Symbols in The House of the Seven Gables
From the start, Hawthorne describes the House of the Seven Gables as if it were human; he says, "The aspect of the venerable mansion has always affected me like a human countenance . . . expressive of the long lapse of mortal life." Personification continues in later descriptions of the house as "a great human heart, with a life of its own, and full of rich and somber reminiscences," its "meditative look" suggesting "that it had secrets to keep, and an eventful history to moralize upon." The old Pyncheon mansion contains the collective consciousness of a single family; it is a sort of domesticated American version of a European gothic castle. The old and haunted house will, as we will see, permeate the minds of its aging inhabitants.
Clifford thinks of himself and Hepzibah as ghosts, doomed to haunt their accursed house. Hawthorne, however, says that they have protracted their own anguish: Their hearts have been dungeons, and each person has become his own jailer; the house is a larger equivalent of that dungeon. Both Clifford and Hepzibah, like Roderick and Madeline Usher in Poe's short story "The Fall of the House of Usher" face a future that is also, strangely enough, the past, for they can only become, in a manner of speaking, what they already are. Prisoners of time, they are equally prisoners of space; that space is expanded into an entire house and its environs.
The orientation of the house signifies its place midway between two civilizations. It faces the commerce of the street on the west, while to the rear is an old garden. Its exterior is darkened by the "prevalent east wind," and the house contains within its gloomy halls a map of what is consistently referred to as the "Eastern claim." The land itself extends only as far east as Waldo County, Maine, but it is associated with the "princely territory" of Europe, and it symbolizes the aristocratic tradition of the Pyncheon clan, with its "antique portraits, pedigrees, and coats of arms." This trait is best personified in "foreign-bred" Gervayse Pyncheon, grandson of the old Colonel, whose efforts to obtain the "eastern claim" were motivated by his desire to return to England, "that more congenial home." His daughter Alice was also inordinately proud, and her beauty, her flowers, and her music all reflected this trait.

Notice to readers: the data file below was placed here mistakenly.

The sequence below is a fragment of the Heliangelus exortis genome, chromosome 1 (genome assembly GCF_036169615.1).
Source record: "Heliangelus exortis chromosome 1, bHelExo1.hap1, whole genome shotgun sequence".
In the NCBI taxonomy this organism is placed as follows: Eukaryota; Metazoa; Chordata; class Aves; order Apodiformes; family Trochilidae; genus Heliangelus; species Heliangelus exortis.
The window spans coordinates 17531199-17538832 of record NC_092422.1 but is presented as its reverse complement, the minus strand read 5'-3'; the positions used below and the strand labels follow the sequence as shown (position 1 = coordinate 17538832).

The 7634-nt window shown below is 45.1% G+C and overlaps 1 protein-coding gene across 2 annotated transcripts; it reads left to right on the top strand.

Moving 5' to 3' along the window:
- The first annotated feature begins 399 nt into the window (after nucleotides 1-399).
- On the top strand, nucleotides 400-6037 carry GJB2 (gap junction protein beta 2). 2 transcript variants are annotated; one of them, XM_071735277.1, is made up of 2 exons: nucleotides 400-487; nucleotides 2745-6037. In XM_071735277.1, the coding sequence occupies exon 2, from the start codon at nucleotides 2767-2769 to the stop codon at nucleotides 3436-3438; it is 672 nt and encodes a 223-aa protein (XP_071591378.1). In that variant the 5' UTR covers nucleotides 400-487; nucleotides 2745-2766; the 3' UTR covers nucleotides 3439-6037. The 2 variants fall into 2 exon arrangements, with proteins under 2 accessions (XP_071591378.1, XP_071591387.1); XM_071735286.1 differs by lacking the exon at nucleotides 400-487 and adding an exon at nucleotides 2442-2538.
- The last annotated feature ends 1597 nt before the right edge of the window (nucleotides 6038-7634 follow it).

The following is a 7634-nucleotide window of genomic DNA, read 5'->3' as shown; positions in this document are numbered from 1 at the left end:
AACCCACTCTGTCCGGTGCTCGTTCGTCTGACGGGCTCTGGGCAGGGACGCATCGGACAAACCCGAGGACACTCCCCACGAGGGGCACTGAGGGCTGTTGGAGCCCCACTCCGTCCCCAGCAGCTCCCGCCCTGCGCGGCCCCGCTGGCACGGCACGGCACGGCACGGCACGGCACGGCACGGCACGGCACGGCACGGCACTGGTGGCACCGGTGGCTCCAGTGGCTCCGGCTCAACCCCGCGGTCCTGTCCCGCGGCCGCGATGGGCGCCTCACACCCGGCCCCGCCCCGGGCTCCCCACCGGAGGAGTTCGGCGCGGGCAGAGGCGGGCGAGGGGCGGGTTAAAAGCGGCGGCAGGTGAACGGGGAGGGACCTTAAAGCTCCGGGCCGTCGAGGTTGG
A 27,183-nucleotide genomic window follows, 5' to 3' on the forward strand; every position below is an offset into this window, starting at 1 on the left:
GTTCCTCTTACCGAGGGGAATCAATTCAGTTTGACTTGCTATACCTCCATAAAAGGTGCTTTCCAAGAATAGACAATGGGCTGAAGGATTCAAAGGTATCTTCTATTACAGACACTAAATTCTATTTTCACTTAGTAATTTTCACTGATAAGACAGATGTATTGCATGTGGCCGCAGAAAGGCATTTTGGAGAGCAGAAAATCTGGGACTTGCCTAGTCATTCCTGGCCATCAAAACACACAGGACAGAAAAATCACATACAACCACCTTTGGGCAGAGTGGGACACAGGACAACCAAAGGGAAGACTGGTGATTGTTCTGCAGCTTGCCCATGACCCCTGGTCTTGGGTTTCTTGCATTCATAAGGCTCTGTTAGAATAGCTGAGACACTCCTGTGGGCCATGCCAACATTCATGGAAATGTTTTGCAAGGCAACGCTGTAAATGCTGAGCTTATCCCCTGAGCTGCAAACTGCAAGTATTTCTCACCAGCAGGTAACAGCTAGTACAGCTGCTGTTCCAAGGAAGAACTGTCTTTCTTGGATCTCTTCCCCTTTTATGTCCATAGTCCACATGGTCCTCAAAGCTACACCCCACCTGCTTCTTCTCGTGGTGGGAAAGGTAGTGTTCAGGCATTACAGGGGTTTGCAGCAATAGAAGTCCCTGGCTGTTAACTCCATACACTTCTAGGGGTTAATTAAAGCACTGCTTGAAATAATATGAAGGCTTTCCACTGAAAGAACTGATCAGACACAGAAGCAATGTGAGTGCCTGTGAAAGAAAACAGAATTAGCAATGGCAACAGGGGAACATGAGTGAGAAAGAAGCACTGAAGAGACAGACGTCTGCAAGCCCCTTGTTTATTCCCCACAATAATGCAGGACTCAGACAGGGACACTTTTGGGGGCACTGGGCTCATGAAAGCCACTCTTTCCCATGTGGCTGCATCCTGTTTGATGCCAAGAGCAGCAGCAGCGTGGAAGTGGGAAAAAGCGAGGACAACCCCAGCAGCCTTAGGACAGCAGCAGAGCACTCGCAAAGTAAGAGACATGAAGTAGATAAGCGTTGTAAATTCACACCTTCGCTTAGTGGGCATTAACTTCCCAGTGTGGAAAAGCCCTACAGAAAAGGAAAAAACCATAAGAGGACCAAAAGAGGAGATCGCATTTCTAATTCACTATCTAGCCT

The darkness of the old Pyncheon house is impressive and significant. Within its depths are shadowy emblems of the past, each representing evil geniuses of the Pyncheon family. The ancestral chair is a reminder not only of the old Colonel but also the susceptibility to Maule's curse what appears to be apoplexy); the portrait and the map are dimly visible tokens of the Colonel's inflexible sternness and greed. The harpsichord is likened to a coffin (recalling Alice's fatal pride). None of the objects can be distinguished very clearly in the darkness, but the novel shows that they have an inescapable reality. Certainly their burden weighs heavily upon the present inhabitants of the house. Hepzibah's unbending and decadent gentility is matched by the stiff chairs, and her beetle-browed frown echoes the dark front of the house as it faces the sunny street. Any warmth that might be within her is masked by her gruff exterior. Clifford's undisciplined sensibility and faded beauty remind us of Gervayse and his daughter. The long intervening years and Clifford's unjust punishment have weakened and coarsened any of the positive traits of his ancestors. Whereas Gervayse savored fine imported wines in the past, Clifford voraciously gulps coffee and breakfast cakes; whereas Alice played hauntingly beautiful melodies on the harpsichord, Clifford must be content with a modern counterpart, listening to the creaky music of the Italian hurdy-gurdy.
To move from the sepulchral darkness of the old Pyncheon house to the dusky sunlight of the street is to discover the hubbub of the contemporary environment. Although Hawthorne occasionally describes the street as a quiet by-way, he obviously intended to capture within it the whole throbbing turmoil of nineteenth-century life in this country. The street becomes "a mighty river of life, massive in its tide," brimming with chattering housewives and raucous peddlers and venders; the world is like a train or a bus dropping, here and there, a passenger, and picking up another. The current of life on the literal train that carries Clifford and Hepzibah away from the old house is typical — but the inhabitants of the House of the Seven Gables cannot be part of this modern society, and, more important, they cannot escape from the house.